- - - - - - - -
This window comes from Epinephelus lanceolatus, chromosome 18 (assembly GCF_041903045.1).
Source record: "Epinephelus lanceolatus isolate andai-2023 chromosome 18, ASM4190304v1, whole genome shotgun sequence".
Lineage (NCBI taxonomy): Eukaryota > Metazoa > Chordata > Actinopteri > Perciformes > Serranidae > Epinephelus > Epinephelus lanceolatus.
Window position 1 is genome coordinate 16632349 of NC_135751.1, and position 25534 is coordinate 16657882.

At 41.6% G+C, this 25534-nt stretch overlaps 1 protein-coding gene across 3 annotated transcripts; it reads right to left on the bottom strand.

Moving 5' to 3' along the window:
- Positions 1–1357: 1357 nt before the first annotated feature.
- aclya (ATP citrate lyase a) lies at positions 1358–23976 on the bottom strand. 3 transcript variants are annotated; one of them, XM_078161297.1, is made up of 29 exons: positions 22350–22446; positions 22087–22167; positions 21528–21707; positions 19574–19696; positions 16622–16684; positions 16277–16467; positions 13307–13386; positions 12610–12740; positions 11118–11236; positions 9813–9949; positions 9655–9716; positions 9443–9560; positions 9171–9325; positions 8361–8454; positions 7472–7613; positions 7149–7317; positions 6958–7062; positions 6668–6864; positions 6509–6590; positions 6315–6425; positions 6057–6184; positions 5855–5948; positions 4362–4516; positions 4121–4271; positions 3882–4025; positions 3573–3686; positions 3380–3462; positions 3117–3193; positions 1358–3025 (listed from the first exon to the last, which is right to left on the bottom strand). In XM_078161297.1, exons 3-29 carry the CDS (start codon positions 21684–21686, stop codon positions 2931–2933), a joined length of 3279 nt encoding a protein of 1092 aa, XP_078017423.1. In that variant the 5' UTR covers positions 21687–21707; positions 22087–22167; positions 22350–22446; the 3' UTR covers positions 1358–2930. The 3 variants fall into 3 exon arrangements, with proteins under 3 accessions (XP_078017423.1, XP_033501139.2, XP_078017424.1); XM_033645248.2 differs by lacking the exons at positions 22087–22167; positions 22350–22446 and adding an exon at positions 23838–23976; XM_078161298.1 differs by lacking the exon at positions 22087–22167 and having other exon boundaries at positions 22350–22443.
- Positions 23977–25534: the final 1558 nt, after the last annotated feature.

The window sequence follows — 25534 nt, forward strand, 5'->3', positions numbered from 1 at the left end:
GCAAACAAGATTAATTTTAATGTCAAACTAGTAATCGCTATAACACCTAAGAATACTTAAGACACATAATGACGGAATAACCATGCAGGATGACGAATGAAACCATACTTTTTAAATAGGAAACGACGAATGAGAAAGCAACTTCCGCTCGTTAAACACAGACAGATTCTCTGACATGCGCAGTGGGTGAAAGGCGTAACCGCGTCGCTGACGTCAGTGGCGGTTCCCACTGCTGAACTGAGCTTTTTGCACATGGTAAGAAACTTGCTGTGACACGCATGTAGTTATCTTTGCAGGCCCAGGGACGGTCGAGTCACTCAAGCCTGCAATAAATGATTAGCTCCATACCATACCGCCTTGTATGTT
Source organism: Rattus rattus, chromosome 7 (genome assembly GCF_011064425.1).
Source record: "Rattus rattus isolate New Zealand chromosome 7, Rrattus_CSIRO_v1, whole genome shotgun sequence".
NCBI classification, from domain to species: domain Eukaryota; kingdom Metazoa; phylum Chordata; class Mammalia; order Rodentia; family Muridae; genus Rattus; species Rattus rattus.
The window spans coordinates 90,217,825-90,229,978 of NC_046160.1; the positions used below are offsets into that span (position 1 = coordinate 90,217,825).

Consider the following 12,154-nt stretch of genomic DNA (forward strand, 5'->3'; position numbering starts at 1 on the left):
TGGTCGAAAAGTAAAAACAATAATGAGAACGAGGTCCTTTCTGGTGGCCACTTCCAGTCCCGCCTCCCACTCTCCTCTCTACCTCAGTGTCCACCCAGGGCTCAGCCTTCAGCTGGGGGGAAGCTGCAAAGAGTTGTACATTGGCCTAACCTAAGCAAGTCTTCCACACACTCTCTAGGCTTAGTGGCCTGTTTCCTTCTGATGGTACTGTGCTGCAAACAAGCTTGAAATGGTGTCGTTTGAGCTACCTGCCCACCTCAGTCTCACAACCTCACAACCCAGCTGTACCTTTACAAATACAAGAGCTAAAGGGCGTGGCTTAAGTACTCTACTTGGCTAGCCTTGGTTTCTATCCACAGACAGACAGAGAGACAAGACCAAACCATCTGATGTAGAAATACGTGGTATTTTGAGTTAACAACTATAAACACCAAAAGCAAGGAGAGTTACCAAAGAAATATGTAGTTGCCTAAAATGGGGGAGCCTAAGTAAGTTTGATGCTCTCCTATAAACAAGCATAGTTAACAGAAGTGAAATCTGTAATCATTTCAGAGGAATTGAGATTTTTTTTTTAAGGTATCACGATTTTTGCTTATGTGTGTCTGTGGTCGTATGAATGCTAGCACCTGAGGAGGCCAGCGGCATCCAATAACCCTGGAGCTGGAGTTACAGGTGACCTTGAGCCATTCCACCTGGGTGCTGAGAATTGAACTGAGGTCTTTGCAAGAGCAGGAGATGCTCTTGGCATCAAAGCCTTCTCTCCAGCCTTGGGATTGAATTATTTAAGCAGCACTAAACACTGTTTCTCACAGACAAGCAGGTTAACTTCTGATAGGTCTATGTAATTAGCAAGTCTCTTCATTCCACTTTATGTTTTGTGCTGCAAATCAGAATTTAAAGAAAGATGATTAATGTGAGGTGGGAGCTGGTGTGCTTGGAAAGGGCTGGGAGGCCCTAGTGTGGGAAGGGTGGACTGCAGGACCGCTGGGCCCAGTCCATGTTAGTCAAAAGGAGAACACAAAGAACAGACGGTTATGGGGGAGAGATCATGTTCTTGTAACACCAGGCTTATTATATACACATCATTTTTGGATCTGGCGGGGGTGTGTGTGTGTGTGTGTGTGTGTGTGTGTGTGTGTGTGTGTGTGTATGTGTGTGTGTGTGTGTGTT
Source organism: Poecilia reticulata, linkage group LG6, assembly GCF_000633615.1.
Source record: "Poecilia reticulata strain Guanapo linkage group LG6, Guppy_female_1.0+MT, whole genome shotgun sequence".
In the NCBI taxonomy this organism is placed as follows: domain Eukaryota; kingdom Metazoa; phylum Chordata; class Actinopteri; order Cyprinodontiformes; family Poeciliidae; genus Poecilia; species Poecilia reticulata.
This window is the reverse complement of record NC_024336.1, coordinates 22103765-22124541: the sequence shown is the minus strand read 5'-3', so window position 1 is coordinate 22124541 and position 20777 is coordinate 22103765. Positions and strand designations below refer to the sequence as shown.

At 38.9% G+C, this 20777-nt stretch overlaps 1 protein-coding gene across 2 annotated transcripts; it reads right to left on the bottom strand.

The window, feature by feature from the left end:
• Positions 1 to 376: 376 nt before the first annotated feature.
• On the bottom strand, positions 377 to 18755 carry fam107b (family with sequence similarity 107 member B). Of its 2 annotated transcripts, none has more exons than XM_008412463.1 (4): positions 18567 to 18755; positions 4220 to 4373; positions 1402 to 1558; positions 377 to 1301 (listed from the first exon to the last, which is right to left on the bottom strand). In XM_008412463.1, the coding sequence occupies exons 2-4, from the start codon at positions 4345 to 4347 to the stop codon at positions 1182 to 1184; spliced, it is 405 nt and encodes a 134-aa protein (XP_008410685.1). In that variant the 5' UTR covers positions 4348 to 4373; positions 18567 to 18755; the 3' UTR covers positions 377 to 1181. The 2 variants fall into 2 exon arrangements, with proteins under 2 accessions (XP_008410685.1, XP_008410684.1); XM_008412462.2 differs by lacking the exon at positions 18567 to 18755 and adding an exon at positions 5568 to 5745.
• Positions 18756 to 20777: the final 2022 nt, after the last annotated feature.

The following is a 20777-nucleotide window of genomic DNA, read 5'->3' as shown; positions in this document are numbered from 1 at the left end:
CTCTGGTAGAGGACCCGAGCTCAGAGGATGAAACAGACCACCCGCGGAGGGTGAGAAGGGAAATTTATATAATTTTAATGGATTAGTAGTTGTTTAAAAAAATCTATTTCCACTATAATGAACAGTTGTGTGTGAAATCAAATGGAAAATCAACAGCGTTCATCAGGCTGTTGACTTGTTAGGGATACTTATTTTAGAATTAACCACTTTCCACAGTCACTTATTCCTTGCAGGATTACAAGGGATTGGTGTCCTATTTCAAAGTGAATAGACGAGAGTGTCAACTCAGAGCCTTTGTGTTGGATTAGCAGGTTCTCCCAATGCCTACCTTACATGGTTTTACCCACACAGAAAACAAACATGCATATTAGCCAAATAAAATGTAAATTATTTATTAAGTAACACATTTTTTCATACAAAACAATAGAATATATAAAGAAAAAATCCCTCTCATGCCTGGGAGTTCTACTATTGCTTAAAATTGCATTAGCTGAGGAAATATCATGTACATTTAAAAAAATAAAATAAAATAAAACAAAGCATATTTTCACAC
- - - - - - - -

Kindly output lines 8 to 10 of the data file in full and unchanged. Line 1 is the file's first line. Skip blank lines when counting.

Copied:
- aclya (ATP citrate lyase a) lies at positions 1358–23976 on the bottom strand. 3 transcript variants are annotated; one of them, XM_078161297.1, is made up of 29 exons: positions 22350–22446; positions 22087–22167; positions 21528–21707; positions 19574–19696; positions 16622–16684; positions 16277–16467; positions 13307–13386; positions 12610–12740; positions 11118–11236; positions 9813–9949; positions 9655–9716; positions 9443–9560; positions 9171–9325; positions 8361–8454; positions 7472–7613; positions 7149–7317; positions 6958–7062; positions 6668–6864; positions 6509–6590; positions 6315–6425; positions 6057–6184; positions 5855–5948; positions 4362–4516; positions 4121–4271; positions 3882–4025; positions 3573–3686; positions 3380–3462; positions 3117–3193; positions 1358–3025 (listed from the first exon to the last, which is right to left on the bottom strand). In XM_078161297.1, exons 3-29 carry the CDS (start codon positions 21684–21686, stop codon positions 2931–2933), a joined length of 3279 nt encoding a protein of 1092 aa, XP_078017423.1. In that variant the 5' UTR covers positions 21687–21707; positions 22087–22167; positions 22350–22446; the 3' UTR covers positions 1358–2930. The 3 variants fall into 3 exon arrangements, with proteins under 3 accessions (XP_078017423.1, XP_033501139.2, XP_078017424.1); XM_033645248.2 differs by lacking the exons at positions 22087–22167; positions 22350–22446 and adding an exon at positions 23838–23976; XM_078161298.1 differs by lacking the exon at positions 22087–22167 and having other exon boundaries at positions 22350–22443.
- Positions 23977–25534: the final 1558 nt, after the last annotated feature.

The window sequence follows — 25534 nt, forward strand, 5'->3', positions numbered from 1 at the left end: